Khartoum State hosts approximately 280,000 South Sudanese refugees, including more than 47,000 refugees who are staying in nine open areas within greater Khartoum, according to UNHCR.

Meanwhile, UNHCR and COR supported some 1,500 South Sudanese refugees (300 families) to relocate to Bileil IDP camp in South Darfur, where an estimated 3,500 South Sudanese refugees are currently living. These refugees had earlier settled on privately- owned land in Nyala and were issued an eviction notice by local authorities in early March. The refugees have been given land plots in Bileil camp and the international NGO Norwegian Church Aid (NCA) will extend their health service package to these new arrivals. UNHCR continues to call for consultative planning processes to settle refugees  in a way that maintains their protection and dignity while addressing the concerns of private landowners.

According to UNHCR’s latest update on South Sudanese refugee response in Sudan, there are almost 768,000 South Sudanese refugees across Sudan, with Khartoum State having the largest caseload. For more information see the UNHCR operational update at this link.

UNHCR and COR support 3,518 Chadian refugees in Darfur to return home

As part of the ongoing voluntary repatriation process of Chadian refugees from two refugee camps in Central Darfur that commenced last December 2017, UNHCR and COR continue to assist Chadian refugees to return to their home country. So far, UNHCR and COR have supported 3,518 Chadian refugees, out of 8,400 refugees, to return in safety and dignity.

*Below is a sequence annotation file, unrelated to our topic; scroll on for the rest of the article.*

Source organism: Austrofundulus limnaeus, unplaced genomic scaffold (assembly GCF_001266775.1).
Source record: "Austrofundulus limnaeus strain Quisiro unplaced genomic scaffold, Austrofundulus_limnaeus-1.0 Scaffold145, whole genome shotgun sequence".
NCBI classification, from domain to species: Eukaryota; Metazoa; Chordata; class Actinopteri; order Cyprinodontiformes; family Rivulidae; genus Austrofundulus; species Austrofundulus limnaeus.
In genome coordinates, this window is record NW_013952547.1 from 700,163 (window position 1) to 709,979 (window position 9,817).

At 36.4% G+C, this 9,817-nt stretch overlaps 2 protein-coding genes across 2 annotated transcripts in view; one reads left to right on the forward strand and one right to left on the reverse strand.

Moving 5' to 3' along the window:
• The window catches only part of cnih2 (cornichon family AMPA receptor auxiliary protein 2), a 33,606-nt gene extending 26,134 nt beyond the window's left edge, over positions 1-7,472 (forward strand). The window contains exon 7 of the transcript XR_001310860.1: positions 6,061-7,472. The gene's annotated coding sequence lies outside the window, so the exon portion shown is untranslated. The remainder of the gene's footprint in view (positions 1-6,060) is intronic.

Convoys to transport the refugees to Moudeina, Chad, are departing from Um Shalaya refugee camp in Central Darfur every few days. The last convoy departed on 29 March and transported 330 refugees, and the next convoy is scheduled on 7 April 2018 from Mukjar camp, where all 477 refugees are registered to return. Thereafter the camp will be closed.

By the start of the rainy season in June, UNHCR plans to assist another 1,000 refugees to return to Chad. Refugees undergo medical screening and receive return packages prior to their departure from Central Darfur. Transportation is then provided to the refugees, along with their belongings and livestock to a reception centre in Moudeina, in eastern Chad, where they receive further reintegration assistance by UNHCR, the Government of Chad, and partners.